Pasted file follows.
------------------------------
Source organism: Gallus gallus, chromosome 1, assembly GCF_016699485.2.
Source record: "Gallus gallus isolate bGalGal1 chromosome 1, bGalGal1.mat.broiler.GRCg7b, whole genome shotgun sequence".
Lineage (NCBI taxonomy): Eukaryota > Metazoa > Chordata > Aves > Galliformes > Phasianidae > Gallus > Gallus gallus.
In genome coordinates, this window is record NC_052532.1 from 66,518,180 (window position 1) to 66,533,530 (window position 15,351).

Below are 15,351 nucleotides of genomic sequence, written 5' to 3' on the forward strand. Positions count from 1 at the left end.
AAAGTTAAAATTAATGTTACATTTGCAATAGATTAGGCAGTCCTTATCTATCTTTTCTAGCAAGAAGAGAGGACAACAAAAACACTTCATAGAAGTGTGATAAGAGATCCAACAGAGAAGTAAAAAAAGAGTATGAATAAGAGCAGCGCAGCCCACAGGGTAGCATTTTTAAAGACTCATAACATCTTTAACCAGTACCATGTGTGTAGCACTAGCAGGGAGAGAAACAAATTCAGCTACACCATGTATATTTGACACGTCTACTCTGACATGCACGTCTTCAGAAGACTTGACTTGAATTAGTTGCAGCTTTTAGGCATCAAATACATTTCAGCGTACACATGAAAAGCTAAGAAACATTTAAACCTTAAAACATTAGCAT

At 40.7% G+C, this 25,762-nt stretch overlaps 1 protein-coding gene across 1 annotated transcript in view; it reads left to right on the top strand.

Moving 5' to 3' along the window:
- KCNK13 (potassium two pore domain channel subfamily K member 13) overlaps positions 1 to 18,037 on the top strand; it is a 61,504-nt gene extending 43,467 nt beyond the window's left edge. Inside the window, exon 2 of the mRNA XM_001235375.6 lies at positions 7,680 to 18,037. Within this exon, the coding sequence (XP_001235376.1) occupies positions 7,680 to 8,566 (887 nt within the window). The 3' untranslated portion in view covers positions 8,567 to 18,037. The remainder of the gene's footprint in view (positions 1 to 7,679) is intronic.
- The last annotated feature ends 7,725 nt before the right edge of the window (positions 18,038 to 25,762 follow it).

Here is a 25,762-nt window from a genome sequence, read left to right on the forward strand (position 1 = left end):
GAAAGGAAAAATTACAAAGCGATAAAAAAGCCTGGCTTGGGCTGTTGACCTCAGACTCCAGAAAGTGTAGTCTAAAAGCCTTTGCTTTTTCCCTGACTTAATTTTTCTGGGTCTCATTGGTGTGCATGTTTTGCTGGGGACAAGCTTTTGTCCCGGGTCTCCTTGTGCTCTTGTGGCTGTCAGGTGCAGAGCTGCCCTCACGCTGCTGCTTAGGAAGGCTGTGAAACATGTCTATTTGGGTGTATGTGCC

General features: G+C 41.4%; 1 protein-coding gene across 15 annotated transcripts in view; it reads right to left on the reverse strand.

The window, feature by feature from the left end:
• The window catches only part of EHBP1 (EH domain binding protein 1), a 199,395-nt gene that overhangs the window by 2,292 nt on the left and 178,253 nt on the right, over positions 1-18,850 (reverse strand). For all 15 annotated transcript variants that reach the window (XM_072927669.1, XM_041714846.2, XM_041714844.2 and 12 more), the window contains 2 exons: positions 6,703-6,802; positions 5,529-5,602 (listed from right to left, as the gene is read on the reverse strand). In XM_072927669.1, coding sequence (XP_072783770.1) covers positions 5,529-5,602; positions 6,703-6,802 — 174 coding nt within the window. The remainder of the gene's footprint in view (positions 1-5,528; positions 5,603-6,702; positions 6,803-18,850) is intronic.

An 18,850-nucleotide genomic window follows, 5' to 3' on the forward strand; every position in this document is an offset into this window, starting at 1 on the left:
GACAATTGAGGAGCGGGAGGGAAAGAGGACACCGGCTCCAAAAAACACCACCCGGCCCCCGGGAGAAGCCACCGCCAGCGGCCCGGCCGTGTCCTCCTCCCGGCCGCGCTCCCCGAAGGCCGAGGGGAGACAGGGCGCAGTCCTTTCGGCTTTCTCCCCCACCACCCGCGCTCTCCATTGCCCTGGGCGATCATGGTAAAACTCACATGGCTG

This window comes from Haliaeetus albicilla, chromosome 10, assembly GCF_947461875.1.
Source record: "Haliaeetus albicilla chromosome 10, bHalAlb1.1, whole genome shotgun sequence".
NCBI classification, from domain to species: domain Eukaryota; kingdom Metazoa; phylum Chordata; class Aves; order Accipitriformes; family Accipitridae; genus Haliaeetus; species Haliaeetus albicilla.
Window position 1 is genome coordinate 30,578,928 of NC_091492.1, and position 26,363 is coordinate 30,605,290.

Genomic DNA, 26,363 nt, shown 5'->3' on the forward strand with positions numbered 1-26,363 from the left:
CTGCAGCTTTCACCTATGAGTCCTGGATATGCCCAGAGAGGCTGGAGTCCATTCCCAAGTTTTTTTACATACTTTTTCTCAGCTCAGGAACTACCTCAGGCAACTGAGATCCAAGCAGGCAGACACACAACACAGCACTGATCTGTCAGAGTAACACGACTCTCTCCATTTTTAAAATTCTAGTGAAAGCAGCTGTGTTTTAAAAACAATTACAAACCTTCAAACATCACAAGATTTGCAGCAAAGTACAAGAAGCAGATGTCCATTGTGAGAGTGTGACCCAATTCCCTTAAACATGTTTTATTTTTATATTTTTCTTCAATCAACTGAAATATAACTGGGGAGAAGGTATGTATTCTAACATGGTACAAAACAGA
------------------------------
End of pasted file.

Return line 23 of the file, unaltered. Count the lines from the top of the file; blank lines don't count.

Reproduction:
CTGCAGCTTTCACCTATGAGTCCTGGATATGCCCAGAGAGGCTGGAGTCCATTCCCAAGTTTTTTTACATACTTTTTCTCAGCTCAGGAACTACCTCAGGCAACTGAGATCCAAGCAGGCAGACACACAACACAGCACTGATCTGTCAGAGTAACACGACTCTCTCCATTTTTAAAATTCTAGTGAAAGCAGCTGTGTTTTAAAAACAATTACAAACCTTCAAACATCACAAGATTTGCAGCAAAGTACAAGAAGCAGATGTCCATTGTGAGAGTGTGACCCAATTCCCTTAAACATGTTTTATTTTTATATTTTTCTTCAATCAACTGAAATATAACTGGGGAGAAGGTATGTATTCTAACATGGTACAAAACAGA